A Native Understory Contributor: Mapleleaf Viburnum

Mapleleaf Viburnum Flowers

Native viburnums and their fancier horticulturally developed cousins thrive in the southeastern Piedmont. The natives all have similar flat-topped flower clusters (cymes) of white to yellowish-white flowers. The fruits look like clusters of berries (drupes, botanically speaking).

In the case of Mapleleaf Viburnum (Viburnum acerifolium), the fruits are usually nearly black when fully ripe. The birds will eat these fruits, but they wait until late winter, when preferred food sources are gone.

I like this native deciduous shrub for several reasons. First, it tolerates deep shade and dry soils, which means it can handle forest hilltop conditions. Second, its flowers illuminate the forest as the canopy leafs out above it, and third, the fall color is unique and very pretty. The leaves turn shades of pinkish lavender-purple — very eye-catching.

No native viburnums were growing on our property when we moved in, but we’ve added quite a few over the 22 years we’ve been here. I finally added a Mapleleaf Viburnum three years ago. It’s flourishing beneath the dense shade of a Water Oak on the dry hilltop of the north-facing side of our yard — inside the deer fence, so it’s not getting nibbled.

Mapleleaf Viburnums are so named because their leaf shape is quite Maple-like. Here’s a shot of more of the shrub so you can see what I mean:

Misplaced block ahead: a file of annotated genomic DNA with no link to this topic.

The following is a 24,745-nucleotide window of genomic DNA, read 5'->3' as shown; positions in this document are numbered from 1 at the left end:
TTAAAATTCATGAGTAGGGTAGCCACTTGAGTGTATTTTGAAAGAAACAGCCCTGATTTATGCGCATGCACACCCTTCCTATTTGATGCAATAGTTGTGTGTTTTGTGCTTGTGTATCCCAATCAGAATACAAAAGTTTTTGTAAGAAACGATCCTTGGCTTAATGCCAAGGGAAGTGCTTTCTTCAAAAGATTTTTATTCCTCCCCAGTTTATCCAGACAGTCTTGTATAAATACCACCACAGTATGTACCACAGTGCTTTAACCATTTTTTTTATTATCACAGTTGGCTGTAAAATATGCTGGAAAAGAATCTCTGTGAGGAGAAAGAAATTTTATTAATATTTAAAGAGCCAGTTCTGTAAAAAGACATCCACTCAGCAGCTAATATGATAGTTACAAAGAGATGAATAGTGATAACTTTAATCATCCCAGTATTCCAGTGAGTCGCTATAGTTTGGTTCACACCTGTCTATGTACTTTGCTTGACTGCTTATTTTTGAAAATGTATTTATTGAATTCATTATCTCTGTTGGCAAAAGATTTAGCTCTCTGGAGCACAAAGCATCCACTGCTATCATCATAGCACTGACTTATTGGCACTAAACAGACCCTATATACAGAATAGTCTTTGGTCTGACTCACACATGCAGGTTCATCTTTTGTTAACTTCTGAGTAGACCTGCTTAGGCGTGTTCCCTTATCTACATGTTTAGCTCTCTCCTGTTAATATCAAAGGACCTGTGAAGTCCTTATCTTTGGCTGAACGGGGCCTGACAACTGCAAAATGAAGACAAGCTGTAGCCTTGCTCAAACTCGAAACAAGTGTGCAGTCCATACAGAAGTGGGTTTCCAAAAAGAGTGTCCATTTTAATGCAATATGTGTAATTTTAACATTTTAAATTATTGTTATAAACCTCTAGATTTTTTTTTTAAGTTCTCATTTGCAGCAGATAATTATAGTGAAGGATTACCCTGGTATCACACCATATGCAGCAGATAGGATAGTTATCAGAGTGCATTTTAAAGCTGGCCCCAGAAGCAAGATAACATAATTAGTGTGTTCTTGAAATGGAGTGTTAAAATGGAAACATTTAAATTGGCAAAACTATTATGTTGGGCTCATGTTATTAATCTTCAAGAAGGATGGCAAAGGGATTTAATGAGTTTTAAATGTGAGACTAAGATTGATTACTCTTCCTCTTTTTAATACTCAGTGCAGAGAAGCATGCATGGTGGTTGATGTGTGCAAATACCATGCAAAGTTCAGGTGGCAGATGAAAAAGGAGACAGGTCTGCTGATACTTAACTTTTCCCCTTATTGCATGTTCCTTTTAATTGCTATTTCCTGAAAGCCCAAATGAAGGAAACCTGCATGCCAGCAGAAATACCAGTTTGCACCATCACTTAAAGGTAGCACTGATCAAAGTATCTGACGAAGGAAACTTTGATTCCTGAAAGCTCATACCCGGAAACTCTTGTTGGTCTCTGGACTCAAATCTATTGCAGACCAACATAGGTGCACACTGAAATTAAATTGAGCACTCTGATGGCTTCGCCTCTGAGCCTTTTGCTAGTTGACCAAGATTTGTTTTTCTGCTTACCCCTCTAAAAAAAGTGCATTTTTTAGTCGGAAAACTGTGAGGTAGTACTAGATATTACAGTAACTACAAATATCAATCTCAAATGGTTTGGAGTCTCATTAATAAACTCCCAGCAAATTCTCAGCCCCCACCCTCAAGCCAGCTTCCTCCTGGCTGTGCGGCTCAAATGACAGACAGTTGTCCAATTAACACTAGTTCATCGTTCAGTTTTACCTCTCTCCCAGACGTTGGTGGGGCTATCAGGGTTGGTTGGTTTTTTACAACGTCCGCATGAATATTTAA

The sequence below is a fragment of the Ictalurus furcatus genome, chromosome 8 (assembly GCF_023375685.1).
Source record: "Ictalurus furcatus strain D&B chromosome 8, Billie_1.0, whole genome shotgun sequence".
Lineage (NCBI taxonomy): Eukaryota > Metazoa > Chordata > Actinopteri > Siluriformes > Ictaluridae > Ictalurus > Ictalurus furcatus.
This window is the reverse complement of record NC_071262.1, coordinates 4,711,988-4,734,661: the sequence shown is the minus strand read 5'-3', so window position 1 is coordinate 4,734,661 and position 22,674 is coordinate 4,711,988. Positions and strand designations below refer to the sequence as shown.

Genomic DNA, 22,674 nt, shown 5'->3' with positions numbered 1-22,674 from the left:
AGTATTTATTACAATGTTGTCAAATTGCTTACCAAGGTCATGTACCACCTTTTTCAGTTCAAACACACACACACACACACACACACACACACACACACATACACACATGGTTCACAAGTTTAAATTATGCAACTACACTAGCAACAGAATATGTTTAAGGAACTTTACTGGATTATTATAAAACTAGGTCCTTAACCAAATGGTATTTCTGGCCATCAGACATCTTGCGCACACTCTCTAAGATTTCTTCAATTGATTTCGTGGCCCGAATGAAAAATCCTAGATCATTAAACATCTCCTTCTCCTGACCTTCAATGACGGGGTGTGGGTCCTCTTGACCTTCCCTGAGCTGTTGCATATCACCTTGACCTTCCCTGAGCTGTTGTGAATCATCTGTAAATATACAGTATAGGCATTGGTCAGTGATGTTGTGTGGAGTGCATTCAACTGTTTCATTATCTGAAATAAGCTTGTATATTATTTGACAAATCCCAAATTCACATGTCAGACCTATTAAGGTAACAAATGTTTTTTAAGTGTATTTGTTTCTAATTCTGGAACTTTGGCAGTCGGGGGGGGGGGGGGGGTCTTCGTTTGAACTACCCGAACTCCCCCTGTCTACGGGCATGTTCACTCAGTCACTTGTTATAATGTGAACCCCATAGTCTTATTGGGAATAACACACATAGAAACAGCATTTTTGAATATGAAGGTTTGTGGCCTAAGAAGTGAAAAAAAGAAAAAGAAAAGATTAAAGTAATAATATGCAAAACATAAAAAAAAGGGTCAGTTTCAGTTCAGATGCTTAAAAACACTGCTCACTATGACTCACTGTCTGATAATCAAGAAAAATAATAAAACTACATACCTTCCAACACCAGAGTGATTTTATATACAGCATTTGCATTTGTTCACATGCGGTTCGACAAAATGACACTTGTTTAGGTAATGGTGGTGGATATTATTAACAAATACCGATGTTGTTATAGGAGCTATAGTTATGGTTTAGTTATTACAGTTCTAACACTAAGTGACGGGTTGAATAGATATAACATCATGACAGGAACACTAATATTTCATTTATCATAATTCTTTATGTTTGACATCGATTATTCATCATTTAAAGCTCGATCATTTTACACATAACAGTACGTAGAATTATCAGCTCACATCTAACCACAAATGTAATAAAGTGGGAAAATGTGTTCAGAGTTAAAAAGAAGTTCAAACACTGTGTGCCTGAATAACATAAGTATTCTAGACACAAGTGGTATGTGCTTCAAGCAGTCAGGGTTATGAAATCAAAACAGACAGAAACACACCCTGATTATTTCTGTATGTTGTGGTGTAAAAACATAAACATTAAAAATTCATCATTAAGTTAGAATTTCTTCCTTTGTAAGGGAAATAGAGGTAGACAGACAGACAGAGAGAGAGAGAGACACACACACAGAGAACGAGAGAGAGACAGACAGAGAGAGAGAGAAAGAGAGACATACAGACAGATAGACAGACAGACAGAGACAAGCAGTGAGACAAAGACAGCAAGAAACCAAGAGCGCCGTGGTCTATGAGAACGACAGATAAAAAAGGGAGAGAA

Viburnum acerifolium

This shrub is stoloniferous, which means it will spread via underground roots to create thickets of itself. Beneath the shade of my Water Oak, where not even weeds grow, this shrub has my permission to spread itself around, thereby anchoring the soil, and eventually creating quite an impact with its annual fall display of color. It tends to grow to no more than six feet high, and a typical shrub will be four feet wide at maturity.

Like many of our native shrubs, it has some other common names, including Mapleleaf Arrowwood, probably because of its resemblance to the Arrowwood I told you about here. Whatever name you use, if you’ve got dry shade and you like unique fall color, consider adding Mapleleaf Viburnum to your landscape.

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  1. A Look Back « Piedmont Gardener

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